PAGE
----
I have added a new page to the website that is intended to introduce our HOUSE PACKAGE INFORMATION SHEET which has questions and options that need to be considered when starting a project. it is called HOUSE INFO SHEET. It has a button to download the sheet itself and also has a few pages of information that could help one determine choices. We need to have all the information before we can send the project to drafting. This page also helps me calculate the cost of plans and engineering that needs to be collected to start the process.
I have had a personal conversation regarding this information with everyone who started a project for the last 23 years, and I enjoy that process, but I think a prior introduction to the questions will help me have more productive meetings.
This is a big part of my effort to allow clients to customize their projects rather than accept what we have selected as fitting for everyone.
Well! There have been a few problems in the building department. The one that concerns me most is the backlog of applications that are languishing in some kind of black box. Kind of like container ships off Long Beach except they are not floating out there for all to see. It is a serious disruption to the orderly conduct of construction that has everyone unable to act (spend money). Lots of people waiting and waiting and waiting some more
We did get a new code. Only added to the burden of providing reasonably priced housing. All new construction now has to have roofing plywood and the structure that is needed to support the plywood. On the other hand, we are temporarily relieved of the insulation requirements for "unconditioned structures". Without the added weight of unnecessary insulation, we may be able to go back to smaller rafters that we used to use before insulation was required.
The new code has made it very difficult and costly to build on a wood floor, particularly if a lanai is involved. The footing has to be continuous and buried 12" deep. The shear walls have to have plywood inside as well as outside. The length of the shear wall has to be calculated including the open space under the lanai. The total shear requirement for a long wall is calculated as a percentage of the total wall length. When a lanai is added sometimes the calculation requires practically solid walls. The other problem is keeping water out of the small shear panels that are required at the perimeter of the lanai itself when the open decking drains water. There are so many considerations that we think builders are going to raise prices for that type of construction.
The solution we have begun to recommend is the use of CMU blocks as the supports for the beams used on the elevated floor. A slab is also an option.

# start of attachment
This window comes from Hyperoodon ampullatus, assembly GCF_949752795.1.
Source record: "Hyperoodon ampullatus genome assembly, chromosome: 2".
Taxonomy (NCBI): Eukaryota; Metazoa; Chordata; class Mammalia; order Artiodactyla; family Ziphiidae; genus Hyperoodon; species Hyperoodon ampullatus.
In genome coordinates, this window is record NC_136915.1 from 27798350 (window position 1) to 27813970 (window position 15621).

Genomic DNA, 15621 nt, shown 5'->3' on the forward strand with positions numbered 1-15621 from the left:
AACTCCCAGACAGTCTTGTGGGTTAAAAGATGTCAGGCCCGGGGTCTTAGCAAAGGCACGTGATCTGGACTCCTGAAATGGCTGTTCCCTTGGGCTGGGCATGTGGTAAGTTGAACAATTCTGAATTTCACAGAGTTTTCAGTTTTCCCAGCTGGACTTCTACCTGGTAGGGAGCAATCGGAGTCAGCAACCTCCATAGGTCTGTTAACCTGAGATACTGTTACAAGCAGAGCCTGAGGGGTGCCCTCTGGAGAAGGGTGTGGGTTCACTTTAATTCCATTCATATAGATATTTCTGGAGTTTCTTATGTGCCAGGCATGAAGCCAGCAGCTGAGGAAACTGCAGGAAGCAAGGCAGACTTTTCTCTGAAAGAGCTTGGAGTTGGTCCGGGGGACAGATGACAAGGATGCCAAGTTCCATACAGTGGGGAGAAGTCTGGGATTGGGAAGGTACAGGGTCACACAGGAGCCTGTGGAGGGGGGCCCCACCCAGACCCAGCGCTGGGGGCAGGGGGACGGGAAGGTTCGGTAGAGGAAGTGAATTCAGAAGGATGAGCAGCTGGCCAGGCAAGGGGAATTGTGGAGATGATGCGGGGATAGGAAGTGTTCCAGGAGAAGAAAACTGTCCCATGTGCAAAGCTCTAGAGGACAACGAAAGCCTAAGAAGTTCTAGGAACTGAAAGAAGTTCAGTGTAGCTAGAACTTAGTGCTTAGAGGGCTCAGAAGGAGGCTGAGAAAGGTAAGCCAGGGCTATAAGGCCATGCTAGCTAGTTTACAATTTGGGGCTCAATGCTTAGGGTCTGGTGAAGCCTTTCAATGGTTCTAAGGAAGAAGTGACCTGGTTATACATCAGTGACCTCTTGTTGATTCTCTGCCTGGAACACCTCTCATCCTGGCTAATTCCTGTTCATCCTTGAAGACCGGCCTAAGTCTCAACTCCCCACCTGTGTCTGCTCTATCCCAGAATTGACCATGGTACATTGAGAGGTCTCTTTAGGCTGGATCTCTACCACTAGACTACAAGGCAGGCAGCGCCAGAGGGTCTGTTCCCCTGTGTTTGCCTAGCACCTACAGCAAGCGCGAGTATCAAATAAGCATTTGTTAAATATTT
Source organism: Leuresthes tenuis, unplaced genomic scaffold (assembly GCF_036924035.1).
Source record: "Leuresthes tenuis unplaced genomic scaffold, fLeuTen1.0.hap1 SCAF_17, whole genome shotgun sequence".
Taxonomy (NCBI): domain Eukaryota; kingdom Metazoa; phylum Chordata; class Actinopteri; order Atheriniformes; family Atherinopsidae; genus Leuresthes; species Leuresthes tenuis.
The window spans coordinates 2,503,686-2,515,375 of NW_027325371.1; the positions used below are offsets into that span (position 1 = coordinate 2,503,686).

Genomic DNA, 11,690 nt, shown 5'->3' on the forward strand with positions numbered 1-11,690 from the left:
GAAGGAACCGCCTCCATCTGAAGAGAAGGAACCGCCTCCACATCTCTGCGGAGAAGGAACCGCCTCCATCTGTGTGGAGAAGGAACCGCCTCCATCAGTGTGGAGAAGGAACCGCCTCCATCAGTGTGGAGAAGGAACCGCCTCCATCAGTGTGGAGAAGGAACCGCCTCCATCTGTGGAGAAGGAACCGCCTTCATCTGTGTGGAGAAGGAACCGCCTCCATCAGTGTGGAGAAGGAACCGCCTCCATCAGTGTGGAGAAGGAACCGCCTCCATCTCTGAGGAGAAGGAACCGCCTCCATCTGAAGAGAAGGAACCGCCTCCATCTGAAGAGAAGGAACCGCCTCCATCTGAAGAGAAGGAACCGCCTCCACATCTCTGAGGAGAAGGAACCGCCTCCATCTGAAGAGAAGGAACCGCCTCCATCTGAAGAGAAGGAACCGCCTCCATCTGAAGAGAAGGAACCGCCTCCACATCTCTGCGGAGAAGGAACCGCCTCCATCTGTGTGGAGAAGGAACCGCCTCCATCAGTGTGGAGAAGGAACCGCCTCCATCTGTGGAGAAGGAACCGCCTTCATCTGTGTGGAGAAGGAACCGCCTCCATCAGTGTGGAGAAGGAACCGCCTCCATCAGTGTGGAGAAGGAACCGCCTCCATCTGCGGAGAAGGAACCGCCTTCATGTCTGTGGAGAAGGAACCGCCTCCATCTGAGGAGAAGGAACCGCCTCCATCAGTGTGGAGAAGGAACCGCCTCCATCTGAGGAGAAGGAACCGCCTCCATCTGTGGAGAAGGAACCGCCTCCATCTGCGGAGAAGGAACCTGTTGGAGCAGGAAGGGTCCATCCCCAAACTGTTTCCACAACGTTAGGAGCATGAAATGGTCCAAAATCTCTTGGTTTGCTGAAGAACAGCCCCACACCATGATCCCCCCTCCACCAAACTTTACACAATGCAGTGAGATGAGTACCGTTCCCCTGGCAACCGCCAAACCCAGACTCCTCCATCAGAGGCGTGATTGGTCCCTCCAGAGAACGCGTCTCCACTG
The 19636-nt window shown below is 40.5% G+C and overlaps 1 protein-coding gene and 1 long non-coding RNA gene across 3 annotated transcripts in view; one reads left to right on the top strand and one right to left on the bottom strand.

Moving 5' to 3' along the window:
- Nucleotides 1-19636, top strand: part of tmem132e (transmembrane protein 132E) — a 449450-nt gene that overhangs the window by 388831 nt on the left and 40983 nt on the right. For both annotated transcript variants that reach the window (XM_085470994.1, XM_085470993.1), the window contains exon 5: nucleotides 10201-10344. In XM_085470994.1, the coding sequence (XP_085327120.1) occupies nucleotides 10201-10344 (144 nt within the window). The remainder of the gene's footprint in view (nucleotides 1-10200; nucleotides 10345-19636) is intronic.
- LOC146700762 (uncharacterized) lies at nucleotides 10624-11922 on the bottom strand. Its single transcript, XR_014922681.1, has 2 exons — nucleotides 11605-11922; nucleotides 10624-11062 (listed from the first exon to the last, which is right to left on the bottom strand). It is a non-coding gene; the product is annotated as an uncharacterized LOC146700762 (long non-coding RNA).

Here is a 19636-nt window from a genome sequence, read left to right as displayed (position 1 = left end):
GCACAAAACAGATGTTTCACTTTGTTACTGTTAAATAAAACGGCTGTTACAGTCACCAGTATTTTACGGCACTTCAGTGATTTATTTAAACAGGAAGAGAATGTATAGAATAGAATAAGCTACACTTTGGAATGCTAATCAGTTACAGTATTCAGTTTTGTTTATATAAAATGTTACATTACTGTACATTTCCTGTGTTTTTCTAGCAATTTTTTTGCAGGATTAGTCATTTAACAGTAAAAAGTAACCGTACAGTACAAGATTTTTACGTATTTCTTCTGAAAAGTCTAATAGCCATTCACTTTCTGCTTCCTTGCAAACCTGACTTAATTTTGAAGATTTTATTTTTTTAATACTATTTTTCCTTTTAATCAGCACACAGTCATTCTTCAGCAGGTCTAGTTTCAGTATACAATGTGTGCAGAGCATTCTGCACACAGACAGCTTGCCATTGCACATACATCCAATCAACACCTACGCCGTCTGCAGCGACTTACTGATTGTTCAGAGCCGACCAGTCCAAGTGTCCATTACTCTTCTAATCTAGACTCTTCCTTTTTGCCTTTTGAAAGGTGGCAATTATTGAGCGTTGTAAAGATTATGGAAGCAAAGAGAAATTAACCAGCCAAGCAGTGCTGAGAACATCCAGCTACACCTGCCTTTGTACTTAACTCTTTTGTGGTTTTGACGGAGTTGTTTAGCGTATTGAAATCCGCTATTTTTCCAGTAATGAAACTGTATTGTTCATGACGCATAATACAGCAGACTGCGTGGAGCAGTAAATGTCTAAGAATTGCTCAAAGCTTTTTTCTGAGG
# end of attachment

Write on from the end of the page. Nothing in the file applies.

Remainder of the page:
We have been involved with a few projects recently that have used a type of treatment (ACZA) that is not readily available here but can be special ordered easily. The material is treated for ground contact and exterior use. If you or anyone you know need some special or hard-to-find product, give me a call. See what we can do.
My thanks to all the loyal customers that support us. We will continue to work hard to have the products you need and provide the service you expect.
Everything I said in my last update still applies today.
The building department is preparing now for what they anticipate will be a faster review process of submitted plans. The object is to review plans electronically rather than wrestle with printed plans. I have doubts that it will speed anything up, but I am encouraged that they seem to think the present process is not efficient and are trying to make it better.
The other news is that the long-awaited migration to a new building code is now supposed to happen in August.
Wow! New process and a new code within a month. What could possibly go wrong? Seriously, I hope it is super successful.
Because the new code is going to require new things, the drafting process at the moment is uncertain. Because of the backlog of projects already begun, we will probably be unable to start any new ones that don't include the new code requirements. The most notable one is the requirement to use plywood on the roof. There will be added costs! We are told, however, that the changes will result in much safer and stronger homes.
Pricing of a package right now, that won't be permitted for months, is probably just a guess. Continue to use my posted prices as a "ballpark for preliminary planning purposes only".
One request I would like to make: when sending me a contact email, please include a phone #. I can accomplish so much more with a conversation rather than email.
Thank you for your continued understanding of current conditions.
The continuing volatility of the lumber market
and ongoing mysteries at the county building and planning departments has made it impossible to post firm prices for our home packages. I have posted a new updated list that should be used for preliminary planning purposes only.
We expected a new code to be adopted last November but it was postponed. Still Lord only knows what new requirements will be imposed at the whim of "the building official".
Plans continue to be "resting" in the building department awaiting permit. Once we have a plan approved we can develop a quote based on the materials needed. Sorry I can't be more positive. In answer to the the question a lot of people ask, no, I can't speed up the process by charging more. The county apparently processes in order of submission.
Thanks for your understanding
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Argus Building Supply
107 Makaala St.
Hilo, Hi 96720
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Mon.-Fri. 7:30 to 4:30
Saturday and Sunday. CLOSED for family time
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